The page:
US lawyers confident to win more Glyphosate-related legal cases against Monsanto

"If we had to remove 150 metres of the cultivated agricultural area from every French field, between 20% and 30% of that area would be 'amputated'. It would be a tragedy, and it would amputate agricultural production," said Agriculture Minister Didier Guillaume. [EPA/PATRICK PLEUL]

In a public hearing at the European Parliament on Wednesday (5 September), two US attorneys said they were confident they would win further legal cases against Monsanto, following a landmark San Francisco trial in August that ordered the US company to pay plaintiff Dwayne Johnson $289 million in damages.

“The judge wouldn’t let us display 80% of the documents we have that show how Monsanto manipulated science, helped to ghostwrite studies and suppressed carcinogenicity findings of Roundup and glyphosate. And the jury still voted unanimously against Monsanto,” said attorney Robert F. Kennedy, who addressed the Parliament together with Michael L. Baum.

Referring to the thousand other similar legal cases pending in the US, he added that he was optimistic it will be possible to show more of these documents, meaning that chances are good to see future verdicts being voted in favour of the plaintiffs.

“I think Monsanto now has a headache, and a headache that is set to continue,” he commented.

Kennedy and Baum are members of the US juridical team that won the recent litigation case against Monsanto. They spoke at a complementary hearing on pesticides organised by the European Greens.

In his introduction, MEP Bart Staes underlined that the conference was not intended to counter the work of the official PEST committee but aimed at complementing it by exposing health and environmental concerns raised by pesticides.

Bayer-Monsanto merger creates agrichemical juggernaut

German chemicals and pharmaceuticals giant Bayer will seal a $63-billion merger with US-based Monsanto Thursday, creating an agrichemical juggernaut with lofty ambitions to feed the world but feared by environmentalists.

Monsanto Papers

Michael L. Baum explained that the collection of documents are part of the Monsanto Papers obtained via the discovery procedure, that is, a pre-trial civil procedure allowing the parties to obtain evidence from each other.

His law firm – Baum, Hedlund, Aristei & Goldman – made these documents available on their website.

He detailed what he sees as Monsanto’s strategy to manipulate science and suppressed carcinogenicity findings using the disclosed documents as pieces of evidence.

Among other examples, the American lawyer cited the “Whack-A-Mole” strategy Monsanto used against Gilles-Eric Seralini, a French molecular biologist, following the publishing in 2012 of his study focusing on the long-term toxicity of a Roundup herbicide and a Roundup-tolerant genetically modified maize.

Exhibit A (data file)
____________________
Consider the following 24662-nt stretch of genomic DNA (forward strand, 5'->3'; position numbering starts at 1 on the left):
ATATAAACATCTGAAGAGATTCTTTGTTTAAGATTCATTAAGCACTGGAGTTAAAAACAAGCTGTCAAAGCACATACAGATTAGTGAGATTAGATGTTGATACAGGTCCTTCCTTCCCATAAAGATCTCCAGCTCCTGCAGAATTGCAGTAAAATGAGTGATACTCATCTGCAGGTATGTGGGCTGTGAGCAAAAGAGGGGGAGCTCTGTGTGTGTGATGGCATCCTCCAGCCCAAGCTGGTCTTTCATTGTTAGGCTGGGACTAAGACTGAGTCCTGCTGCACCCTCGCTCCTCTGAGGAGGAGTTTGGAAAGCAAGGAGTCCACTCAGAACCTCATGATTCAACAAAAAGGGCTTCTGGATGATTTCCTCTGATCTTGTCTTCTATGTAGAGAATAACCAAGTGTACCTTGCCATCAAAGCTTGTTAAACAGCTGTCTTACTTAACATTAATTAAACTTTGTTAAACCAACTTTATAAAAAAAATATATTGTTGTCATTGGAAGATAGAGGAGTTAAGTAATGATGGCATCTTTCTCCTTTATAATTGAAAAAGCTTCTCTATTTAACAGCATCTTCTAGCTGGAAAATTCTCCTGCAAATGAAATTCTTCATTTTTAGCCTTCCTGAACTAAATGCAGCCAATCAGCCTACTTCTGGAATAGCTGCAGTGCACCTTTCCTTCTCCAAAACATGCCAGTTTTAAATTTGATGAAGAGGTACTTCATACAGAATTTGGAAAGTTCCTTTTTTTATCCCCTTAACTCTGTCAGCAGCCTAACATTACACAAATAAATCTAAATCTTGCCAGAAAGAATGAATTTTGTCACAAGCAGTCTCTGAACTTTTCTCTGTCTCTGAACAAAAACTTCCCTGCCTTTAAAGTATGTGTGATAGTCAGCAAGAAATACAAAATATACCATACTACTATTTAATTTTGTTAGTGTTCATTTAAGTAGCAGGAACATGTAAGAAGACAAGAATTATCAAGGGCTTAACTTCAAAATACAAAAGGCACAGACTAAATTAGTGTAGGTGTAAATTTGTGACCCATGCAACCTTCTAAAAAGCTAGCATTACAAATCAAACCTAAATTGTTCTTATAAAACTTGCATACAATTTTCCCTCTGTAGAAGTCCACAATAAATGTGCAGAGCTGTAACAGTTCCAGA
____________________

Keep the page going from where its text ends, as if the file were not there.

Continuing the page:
With pictures showing rats with tumours at times the size of a tennis ball, the study went viral around the globe, even though the study was considered inconclusive by all scientific circles – including the UN International Agency for Research on Cancer (IARC).

French study re-launches GMO controversy

Rats fed a lifetime diet of Monsanto's genetically modified corn or exposed to its top-selling weedkiller Roundup suffered tumours and multiple organ damage, says a French study published yesterday (19 September).

“Monsanto played a ‘Whack-A-Mole’ orchestrated attacks on Professor Seralini to get him to retract his study,”  Michael L. Baum said.

A year after its publication, in November 2013, the study was indeed retracted by the scientific publication Food and Chemical Toxicology where it was initially published, a move considered unprecedented in the scientific world.

In 2014, Seralini’s study was republished in another publication, Environmental Sciences Europe, and two years later, the French academic won a defamation lawsuit against Monsanto.

More than 8,700 legal cases pending  

The documents support personal injury and wrongful death lawsuits claiming that exposure to Monsanto’s herbicide weed killer, Roundup, causes non-Hodgkin lymphoma, the two American attorneys explained, adding that the San Francisco legal case was picked among 8,000 currently pending.

Yet, in its quarterly report released on Wednesday, German agrochemical giant Bayer, who now owns its American counterpart, said the number of Monsanto-related litigations in the US has risen by about 700 to reach 8,700.

This means a potentially significant financial impact on the German company, should more of the pending legal cases lead to a high level of damages.

Bayer argues that Roundup is safe and has set aside money for a “vigorous” defence.

On his side, Robert Kennedy expressed his astonishment at Bayer CEO Werner Baumann’s position.

“We were able to listen to the telephone conference between Werner Baumann and the company’s shareholders following the California court rule. It was almost baffling. Baumann showed a very low understanding for the scientific evidence, he did not understand the implications of our unanimous Jury verdict with a judge who was hostile to us,” he said.

Bayer loses €16 bln market value as concerns mount over further damages claims

Bayer shares registered yet another sharp decrease on Thursday (16 August), dropping as much as 6.5% in Frankfurt to hover near the 76 euros level as investors fear the German chemicals and pharmaceuticals giant may face numerous litigations in the US after its controversial merger with Monsanto. 

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